crack it. But, if you use the longest possible keylength, and change keys
    often, it provides greatly improved security.

    "mcnewsxp" <mcourter@mindspring.com> wrote in message
    news:s5nwc.13558$Yd3.11893@newsread3.news.atl.earthlink.net...
    > is this something *remotely* like a password?
    >
    >
    >
  7. Archived from groups: alt.internet.wireless (More info?)

    ok. i think i git it.
    thanks for details.


    "gary" <pleasenospam@sbcglobal.net> wrote in message
    news:8jnwc.4348$Jy.1749@newssvr23.news.prodigy.com...
    > No. A password is used for authentication only - it's a phrase that only
    you
    > are supposed to know, and if you provide it when challenged, it indicates
    > that you are who you say you are. At least, that's the theory, in practice
    > passwords have obvious limitations.
    >
    > A WEP key is for encryption, not authentication. If you have WEP enabled,
    > every single 802.11 frame is transmitted with the payload encrypted.
    > Receivers - which must have the same key as transmitters - decrypt the
    > payload when the frame is received. The WEP key is merely used make the
    > scrambling on your network different from the scrambling on your
    neighbors'
    > nework.
    >
    > If you use encryption, then you also get authentication, since no
    networking
    > is possible unless all stations use the same key. And it's better than
    > password authentication, since that only establishes identity in one
    > direction. WEP is a weak encryption system, and there are lots of tools to
    > crack it. But, if you use the longest possible keylength, and change keys
    > often, it provides greatly improved security.
    >
    > "mcnewsxp" <mcourter@mindspring.com> wrote in message
    > news:s5nwc.13558$Yd3.11893@newsread3.news.atl.earthlink.net...
    > > is this something *remotely* like a password?
    > >
    > >
    > >
    >
    >
  8. Archived from groups: alt.internet.wireless (More info?)

    "gary" mentioned...
    > for simplicity I recommend you use only 1 key.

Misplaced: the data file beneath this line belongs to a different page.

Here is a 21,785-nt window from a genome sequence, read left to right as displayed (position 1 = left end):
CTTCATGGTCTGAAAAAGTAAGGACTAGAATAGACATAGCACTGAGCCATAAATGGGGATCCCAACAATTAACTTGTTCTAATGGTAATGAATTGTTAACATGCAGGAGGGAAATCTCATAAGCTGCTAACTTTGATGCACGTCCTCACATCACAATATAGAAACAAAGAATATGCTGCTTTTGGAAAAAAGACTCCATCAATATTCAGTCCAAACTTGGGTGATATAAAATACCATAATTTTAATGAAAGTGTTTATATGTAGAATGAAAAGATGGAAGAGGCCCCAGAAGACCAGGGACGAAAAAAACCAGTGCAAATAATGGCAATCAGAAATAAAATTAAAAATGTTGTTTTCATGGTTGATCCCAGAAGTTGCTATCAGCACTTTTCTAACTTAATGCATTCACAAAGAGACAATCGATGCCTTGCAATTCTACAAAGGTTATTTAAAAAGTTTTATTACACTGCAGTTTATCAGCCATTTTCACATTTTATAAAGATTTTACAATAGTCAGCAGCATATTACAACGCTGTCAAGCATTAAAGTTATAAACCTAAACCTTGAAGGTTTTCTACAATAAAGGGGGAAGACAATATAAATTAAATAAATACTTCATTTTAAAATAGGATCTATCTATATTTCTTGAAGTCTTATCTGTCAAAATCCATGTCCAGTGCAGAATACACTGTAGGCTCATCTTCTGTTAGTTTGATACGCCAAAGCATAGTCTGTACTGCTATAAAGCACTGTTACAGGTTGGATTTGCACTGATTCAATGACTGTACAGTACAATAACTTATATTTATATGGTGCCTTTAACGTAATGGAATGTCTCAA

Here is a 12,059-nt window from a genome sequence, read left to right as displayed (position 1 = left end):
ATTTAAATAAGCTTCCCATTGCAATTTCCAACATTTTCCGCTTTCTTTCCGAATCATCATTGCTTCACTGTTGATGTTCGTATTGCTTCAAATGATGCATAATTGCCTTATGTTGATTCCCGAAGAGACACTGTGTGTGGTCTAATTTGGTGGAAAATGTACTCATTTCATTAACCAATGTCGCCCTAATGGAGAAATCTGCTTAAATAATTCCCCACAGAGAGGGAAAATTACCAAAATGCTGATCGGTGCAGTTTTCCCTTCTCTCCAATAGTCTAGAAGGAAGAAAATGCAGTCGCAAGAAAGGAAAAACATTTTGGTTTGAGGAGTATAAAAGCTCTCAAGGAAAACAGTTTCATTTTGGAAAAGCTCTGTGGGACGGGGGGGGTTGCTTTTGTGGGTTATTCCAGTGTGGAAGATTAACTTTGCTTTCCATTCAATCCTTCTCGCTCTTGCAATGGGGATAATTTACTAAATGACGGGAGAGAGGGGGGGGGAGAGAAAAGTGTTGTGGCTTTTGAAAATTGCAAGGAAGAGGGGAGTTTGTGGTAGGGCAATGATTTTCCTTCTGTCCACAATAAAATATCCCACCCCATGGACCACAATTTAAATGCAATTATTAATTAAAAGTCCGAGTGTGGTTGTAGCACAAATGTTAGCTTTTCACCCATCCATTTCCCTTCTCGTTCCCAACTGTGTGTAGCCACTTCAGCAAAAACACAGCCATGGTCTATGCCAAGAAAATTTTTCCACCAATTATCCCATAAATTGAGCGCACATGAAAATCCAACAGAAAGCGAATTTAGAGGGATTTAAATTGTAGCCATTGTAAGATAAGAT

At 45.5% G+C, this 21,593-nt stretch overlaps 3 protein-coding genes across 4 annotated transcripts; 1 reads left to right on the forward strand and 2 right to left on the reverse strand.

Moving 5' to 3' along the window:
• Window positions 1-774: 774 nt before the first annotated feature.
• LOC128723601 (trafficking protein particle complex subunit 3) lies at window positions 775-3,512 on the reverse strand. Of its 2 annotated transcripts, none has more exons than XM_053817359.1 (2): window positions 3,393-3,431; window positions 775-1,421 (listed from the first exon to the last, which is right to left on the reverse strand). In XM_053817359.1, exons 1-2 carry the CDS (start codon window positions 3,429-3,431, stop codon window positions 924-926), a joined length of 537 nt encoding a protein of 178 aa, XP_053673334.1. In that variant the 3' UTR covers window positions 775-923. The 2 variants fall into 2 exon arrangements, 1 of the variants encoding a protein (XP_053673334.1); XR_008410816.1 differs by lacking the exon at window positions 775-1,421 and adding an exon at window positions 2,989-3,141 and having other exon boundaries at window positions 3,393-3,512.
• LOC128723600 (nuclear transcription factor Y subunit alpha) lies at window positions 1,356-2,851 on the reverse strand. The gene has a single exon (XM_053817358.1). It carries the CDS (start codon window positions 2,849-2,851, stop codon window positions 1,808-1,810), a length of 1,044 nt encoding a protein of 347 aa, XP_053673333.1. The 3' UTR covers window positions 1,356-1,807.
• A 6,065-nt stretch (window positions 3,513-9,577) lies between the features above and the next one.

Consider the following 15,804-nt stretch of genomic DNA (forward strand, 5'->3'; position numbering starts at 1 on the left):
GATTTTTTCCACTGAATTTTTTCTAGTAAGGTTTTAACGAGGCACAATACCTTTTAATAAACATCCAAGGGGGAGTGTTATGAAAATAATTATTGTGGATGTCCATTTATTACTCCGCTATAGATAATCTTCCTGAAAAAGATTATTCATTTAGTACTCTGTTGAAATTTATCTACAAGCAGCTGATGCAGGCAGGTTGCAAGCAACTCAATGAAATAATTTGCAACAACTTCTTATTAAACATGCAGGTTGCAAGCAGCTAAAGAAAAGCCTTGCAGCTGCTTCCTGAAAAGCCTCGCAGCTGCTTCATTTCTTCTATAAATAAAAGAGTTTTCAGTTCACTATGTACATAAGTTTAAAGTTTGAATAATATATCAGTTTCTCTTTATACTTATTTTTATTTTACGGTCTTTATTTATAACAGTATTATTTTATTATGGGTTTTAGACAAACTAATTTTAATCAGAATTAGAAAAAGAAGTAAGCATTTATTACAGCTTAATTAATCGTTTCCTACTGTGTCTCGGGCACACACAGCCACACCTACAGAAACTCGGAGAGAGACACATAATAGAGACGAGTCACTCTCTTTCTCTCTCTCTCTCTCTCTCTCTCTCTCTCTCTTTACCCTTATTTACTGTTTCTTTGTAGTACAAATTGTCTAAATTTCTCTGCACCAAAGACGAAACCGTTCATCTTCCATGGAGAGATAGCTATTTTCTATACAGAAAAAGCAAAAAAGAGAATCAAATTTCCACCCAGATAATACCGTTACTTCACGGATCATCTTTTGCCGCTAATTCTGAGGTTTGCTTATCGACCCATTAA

One router here for certain, I think another also do require four keys
    client and ap in same order when config'd as a Shared system.
  9. Archived from groups: alt.internet.wireless (More info?)

    how do client PCs use or see the keys?
  10. Archived from groups: alt.internet.wireless (More info?)

    I suspect, from your questions, that you need to read some basic tutorials.
    Try

    http://www.wi-fiplanet.com/tutorials/article.php/1368661

    You can click the "tutorials" tab, or search by topic, to find other
    articles.

    All encryption assumes that sender and receiver share a key. In assymetric
    encryption (like public-key) the shared key is used only in the encrypting
    phase, and the receiver has a private non-shared key to decrypt. In
    symmetric encryption (like WEP) sender and receiver share the same private
    key.

    That means that the router and *each* client in the system must be
    configured with exactly the same key. That's the only way they "see" the
    key. Actually, there is a suffix to the key (the IV), generated
    automatically by the sender, which is sent in the frame and retrieved from
    the frame by the receiver.

    The way the key is used is complex. The key, extended by the IV, is used in
    an algorithm called RC4 to create a string of bytes that are exclusively
    or'ed with the text.

    "mcnewsxp" <mcourter@mindspring.com> wrote in message
    news:6cFwc.15264$Yd3.14660@newsread3.news.atl.earthlink.net...
    > how do client PCs use or see the keys?
    >
    >
  11. Archived from groups: alt.internet.wireless (More info?)

    "bumtracks" <user@unknown.org> wrote in message
    news:DbBwc.7339$QI2.1303@nwrddc02.gnilink.net...
    >
    > "gary" mentioned...
    > > for simplicity I recommend you use only 1 key.
    >
    > One router here for certain, I think another also do require four keys
    > client and ap in same order when config'd as a Shared system.

    You never need to configure more than one key, although many passphrase
    generators will fill in all key slots automatically. If you use the same
    generator on the router and all clients, no problem. But for a beginner,
    choosing keys manually, I recommend configuring exactly one key.

    It should be the first (and only) key entered into the keylists on every
    station in the network.

    >
    >
    >